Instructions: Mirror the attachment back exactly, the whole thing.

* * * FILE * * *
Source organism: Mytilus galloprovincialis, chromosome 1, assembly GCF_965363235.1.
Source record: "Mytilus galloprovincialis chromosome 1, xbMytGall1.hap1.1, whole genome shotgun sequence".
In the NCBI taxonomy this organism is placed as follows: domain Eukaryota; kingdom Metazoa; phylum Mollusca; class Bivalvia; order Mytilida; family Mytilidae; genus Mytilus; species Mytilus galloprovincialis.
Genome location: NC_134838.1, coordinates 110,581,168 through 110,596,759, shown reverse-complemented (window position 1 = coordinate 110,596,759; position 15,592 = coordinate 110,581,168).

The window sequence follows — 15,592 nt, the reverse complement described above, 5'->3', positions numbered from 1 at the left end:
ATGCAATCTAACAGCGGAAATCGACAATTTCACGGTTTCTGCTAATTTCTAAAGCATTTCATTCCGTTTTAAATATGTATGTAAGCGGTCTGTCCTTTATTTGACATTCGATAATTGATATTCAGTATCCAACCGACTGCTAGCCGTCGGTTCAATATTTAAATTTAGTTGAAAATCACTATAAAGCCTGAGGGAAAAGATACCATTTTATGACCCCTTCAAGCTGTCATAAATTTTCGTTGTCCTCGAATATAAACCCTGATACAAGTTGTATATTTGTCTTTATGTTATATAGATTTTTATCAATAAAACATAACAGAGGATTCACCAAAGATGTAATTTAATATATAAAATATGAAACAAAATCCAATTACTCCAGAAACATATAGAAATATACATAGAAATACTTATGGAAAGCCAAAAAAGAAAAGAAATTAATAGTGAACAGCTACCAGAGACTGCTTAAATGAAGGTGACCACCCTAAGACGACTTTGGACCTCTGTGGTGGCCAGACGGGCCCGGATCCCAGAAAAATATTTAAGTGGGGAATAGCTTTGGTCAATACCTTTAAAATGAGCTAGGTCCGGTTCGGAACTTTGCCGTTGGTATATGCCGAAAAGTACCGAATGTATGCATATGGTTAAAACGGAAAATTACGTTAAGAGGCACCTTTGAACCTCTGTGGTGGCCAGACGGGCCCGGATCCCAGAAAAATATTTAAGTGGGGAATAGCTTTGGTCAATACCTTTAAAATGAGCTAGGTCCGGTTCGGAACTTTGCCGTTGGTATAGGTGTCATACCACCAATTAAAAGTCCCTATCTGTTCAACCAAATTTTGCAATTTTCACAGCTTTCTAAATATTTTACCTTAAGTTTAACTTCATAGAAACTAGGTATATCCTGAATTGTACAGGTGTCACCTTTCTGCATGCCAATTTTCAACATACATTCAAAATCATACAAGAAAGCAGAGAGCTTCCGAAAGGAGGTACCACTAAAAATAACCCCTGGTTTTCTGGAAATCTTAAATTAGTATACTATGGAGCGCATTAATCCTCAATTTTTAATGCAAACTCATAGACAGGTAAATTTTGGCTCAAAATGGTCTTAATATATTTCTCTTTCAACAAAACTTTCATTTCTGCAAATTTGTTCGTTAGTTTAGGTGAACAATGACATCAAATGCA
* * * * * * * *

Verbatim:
Source organism: Mytilus galloprovincialis, chromosome 1, assembly GCF_965363235.1.
Source record: "Mytilus galloprovincialis chromosome 1, xbMytGall1.hap1.1, whole genome shotgun sequence".
In the NCBI taxonomy this organism is placed as follows: domain Eukaryota; kingdom Metazoa; phylum Mollusca; class Bivalvia; order Mytilida; family Mytilidae; genus Mytilus; species Mytilus galloprovincialis.
Genome location: NC_134838.1, coordinates 110,581,168 through 110,596,759, shown reverse-complemented (window position 1 = coordinate 110,596,759; position 15,592 = coordinate 110,581,168).

The window sequence follows — 15,592 nt, the reverse complement described above, 5'->3', positions numbered from 1 at the left end:
ATGCAATCTAACAGCGGAAATCGACAATTTCACGGTTTCTGCTAATTTCTAAAGCATTTCATTCCGTTTTAAATATGTATGTAAGCGGTCTGTCCTTTATTTGACATTCGATAATTGATATTCAGTATCCAACCGACTGCTAGCCGTCGGTTCAATATTTAAATTTAGTTGAAAATCACTATAAAGCCTGAGGGAAAAGATACCATTTTATGACCCCTTCAAGCTGTCATAAATTTTCGTTGTCCTCGAATATAAACCCTGATACAAGTTGTATATTTGTCTTTATGTTATATAGATTTTTATCAATAAAACATAACAGAGGATTCACCAAAGATGTAATTTAATATATAAAATATGAAACAAAATCCAATTACTCCAGAAACATATAGAAATATACATAGAAATACTTATGGAAAGCCAAAAAAGAAAAGAAATTAATAGTGAACAGCTACCAGAGACTGCTTAAATGAAGGTGACCACCCTAAGACGACTTTGGACCTCTGTGGTGGCCAGACGGGCCCGGATCCCAGAAAAATATTTAAGTGGGGAATAGCTTTGGTCAATACCTTTAAAATGAGCTAGGTCCGGTTCGGAACTTTGCCGTTGGTATATGCCGAAAAGTACCGAATGTATGCATATGGTTAAAACGGAAAATTACGTTAAGAGGCACCTTTGAACCTCTGTGGTGGCCAGACGGGCCCGGATCCCAGAAAAATATTTAAGTGGGGAATAGCTTTGGTCAATACCTTTAAAATGAGCTAGGTCCGGTTCGGAACTTTGCCGTTGGTATAGGTGTCATACCACCAATTAAAAGTCCCTATCTGTTCAACCAAATTTTGCAATTTTCACAGCTTTCTAAATATTTTACCTTAAGTTTAACTTCATAGAAACTAGGTATATCCTGAATTGTACAGGTGTCACCTTTCTGCATGCCAATTTTCAACATACATTCAAAATCATACAAGAAAGCAGAGAGCTTCCGAAAGGAGGTACCACTAAAAATAACCCCTGGTTTTCTGGAAATCTTAAATTAGTATACTATGGAGCGCATTAATCCTCAATTTTTAATGCAAACTCATAGACAGGTAAATTTTGGCTCAAAATGGTCTTAATATATTTCTCTTTCAACAAAACTTTCATTTCTGCAAATTTGTTCGTTAGTTTAGGTGAACAATGACATCAAATGCA